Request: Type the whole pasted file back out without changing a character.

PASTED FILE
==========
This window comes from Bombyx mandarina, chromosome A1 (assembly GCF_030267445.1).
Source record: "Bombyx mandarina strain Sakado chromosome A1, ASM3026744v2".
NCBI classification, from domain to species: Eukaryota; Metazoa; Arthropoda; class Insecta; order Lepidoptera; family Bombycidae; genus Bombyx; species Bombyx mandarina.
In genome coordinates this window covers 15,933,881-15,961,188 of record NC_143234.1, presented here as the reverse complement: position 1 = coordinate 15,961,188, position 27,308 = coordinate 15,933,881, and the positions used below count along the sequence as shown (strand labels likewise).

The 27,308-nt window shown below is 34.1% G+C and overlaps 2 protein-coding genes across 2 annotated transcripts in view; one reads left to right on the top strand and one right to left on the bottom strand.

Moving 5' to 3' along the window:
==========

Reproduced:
This window comes from Bombyx mandarina, chromosome A1 (assembly GCF_030267445.1).
Source record: "Bombyx mandarina strain Sakado chromosome A1, ASM3026744v2".
NCBI classification, from domain to species: Eukaryota; Metazoa; Arthropoda; class Insecta; order Lepidoptera; family Bombycidae; genus Bombyx; species Bombyx mandarina.
In genome coordinates this window covers 15,933,881-15,961,188 of record NC_143234.1, presented here as the reverse complement: position 1 = coordinate 15,961,188, position 27,308 = coordinate 15,933,881, and the positions used below count along the sequence as shown (strand labels likewise).

The 27,308-nt window shown below is 34.1% G+C and overlaps 2 protein-coding genes across 2 annotated transcripts in view; one reads left to right on the top strand and one right to left on the bottom strand.

Moving 5' to 3' along the window: